Juveniles in custody too costly, says watchdog

Nigel Morris,Home Affairs Correspondent
Wednesday 21 January 2004 01:00

Dealing with a hardened juvenile offender can cost the taxpayer more than £150,000, with no guarantee that he or she will be put off a life of crime, a spending watchdog will warn today.

The Audit Commission spotlighted the case of "James'', a 15-year-old who was first in trouble with the police when aged 10. His two six-month spells in custody have cost £51,409 each, while court appearances and sessions with psychologists have cost a further £50,869. In total, his 23 contacts with the criminal justice system and social services have run up a bill of £153,687.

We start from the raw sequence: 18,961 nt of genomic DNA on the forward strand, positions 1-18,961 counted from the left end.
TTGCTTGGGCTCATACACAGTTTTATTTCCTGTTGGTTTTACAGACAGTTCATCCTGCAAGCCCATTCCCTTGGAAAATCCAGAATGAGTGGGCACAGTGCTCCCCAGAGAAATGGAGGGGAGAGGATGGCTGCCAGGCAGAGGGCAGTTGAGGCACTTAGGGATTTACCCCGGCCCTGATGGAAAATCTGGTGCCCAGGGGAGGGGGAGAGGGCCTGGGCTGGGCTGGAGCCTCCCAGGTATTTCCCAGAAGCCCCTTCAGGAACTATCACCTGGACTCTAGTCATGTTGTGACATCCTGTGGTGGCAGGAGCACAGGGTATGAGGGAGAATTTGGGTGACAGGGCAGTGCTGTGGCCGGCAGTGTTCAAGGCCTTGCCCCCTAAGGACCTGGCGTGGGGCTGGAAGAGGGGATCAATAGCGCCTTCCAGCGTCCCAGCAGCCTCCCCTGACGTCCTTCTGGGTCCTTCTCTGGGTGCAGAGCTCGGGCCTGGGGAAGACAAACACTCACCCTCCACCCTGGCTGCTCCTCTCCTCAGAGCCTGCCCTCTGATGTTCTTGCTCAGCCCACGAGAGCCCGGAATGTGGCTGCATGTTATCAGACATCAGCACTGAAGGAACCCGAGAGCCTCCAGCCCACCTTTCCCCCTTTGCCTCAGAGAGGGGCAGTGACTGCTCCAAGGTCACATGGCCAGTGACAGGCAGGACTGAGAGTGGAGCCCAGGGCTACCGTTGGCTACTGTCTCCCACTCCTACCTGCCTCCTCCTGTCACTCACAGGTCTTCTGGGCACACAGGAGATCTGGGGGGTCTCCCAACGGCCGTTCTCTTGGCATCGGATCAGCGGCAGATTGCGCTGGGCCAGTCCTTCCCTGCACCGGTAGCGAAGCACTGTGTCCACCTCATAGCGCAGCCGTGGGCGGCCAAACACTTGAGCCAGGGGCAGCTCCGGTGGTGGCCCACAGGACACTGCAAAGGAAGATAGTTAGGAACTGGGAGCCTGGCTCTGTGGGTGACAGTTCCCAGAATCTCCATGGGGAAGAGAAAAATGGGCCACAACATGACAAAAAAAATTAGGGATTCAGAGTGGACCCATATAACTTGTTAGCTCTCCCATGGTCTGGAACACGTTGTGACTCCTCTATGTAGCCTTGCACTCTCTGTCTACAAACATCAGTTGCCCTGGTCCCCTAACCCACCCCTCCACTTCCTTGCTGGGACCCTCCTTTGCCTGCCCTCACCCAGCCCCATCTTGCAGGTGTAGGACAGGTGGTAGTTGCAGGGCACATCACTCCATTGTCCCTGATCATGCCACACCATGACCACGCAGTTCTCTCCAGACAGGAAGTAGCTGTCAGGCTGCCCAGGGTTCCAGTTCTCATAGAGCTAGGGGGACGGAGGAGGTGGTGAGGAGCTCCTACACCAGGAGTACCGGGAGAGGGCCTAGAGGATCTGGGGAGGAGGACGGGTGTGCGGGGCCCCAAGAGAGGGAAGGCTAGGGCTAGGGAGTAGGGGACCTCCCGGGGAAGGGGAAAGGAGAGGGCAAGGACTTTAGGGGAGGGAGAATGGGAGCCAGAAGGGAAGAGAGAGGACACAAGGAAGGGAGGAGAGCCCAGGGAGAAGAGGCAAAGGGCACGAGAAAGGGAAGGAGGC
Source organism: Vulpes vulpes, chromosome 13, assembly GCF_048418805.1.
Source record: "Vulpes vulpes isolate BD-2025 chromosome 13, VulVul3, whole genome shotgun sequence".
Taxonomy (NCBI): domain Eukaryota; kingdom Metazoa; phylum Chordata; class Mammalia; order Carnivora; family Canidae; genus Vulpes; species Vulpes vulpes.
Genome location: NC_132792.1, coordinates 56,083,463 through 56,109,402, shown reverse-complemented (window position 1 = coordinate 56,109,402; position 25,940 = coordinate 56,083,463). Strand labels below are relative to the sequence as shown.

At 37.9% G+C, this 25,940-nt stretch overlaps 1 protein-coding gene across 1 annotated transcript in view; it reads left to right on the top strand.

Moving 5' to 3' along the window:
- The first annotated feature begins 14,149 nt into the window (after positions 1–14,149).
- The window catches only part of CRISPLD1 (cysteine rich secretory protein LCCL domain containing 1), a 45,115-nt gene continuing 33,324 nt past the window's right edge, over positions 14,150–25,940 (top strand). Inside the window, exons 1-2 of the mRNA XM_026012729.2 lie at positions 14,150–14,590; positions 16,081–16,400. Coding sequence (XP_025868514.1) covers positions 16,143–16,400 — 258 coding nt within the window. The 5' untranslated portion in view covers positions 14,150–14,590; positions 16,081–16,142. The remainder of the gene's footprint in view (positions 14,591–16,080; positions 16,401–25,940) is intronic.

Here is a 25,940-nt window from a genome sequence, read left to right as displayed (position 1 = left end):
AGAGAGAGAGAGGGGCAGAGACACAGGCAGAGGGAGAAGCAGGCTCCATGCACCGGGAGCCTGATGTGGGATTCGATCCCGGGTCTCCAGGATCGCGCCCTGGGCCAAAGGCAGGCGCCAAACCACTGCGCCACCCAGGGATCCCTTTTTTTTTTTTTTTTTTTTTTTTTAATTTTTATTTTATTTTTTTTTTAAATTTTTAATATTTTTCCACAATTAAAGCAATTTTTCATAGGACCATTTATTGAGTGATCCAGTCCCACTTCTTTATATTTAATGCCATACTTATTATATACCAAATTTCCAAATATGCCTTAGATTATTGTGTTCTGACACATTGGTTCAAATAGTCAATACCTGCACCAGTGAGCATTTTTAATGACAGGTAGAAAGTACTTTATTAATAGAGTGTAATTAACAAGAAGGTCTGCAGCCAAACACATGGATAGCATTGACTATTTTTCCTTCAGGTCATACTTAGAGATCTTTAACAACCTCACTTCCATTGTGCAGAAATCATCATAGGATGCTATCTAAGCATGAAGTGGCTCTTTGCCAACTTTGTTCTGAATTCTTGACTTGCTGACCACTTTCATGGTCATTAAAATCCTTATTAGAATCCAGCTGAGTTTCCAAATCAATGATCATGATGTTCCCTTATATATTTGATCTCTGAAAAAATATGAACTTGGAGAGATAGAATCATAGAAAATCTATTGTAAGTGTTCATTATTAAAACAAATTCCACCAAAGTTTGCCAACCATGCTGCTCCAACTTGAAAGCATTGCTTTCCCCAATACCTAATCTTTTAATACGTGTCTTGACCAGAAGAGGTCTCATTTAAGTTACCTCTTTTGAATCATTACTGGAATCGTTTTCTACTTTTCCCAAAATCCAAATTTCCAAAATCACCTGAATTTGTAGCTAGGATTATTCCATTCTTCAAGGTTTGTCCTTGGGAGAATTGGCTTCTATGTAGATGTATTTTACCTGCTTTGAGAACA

The real child on which "James" was based has since returned to custody for the third time, further increasing his cost to the state.

The Audit Commission suggested that if he had been offered more support in school and at home the taxpayer could have saved £110,000.

Meanwhile, police have gained new powers to crack down on unruly teenage behaviour. Under the Anti-Social Behaviour Act, a range of on-the-spot fines will be extended from adults to 16- and 17-year-old children for offences such as throwing fireworks and making hoax 999 calls.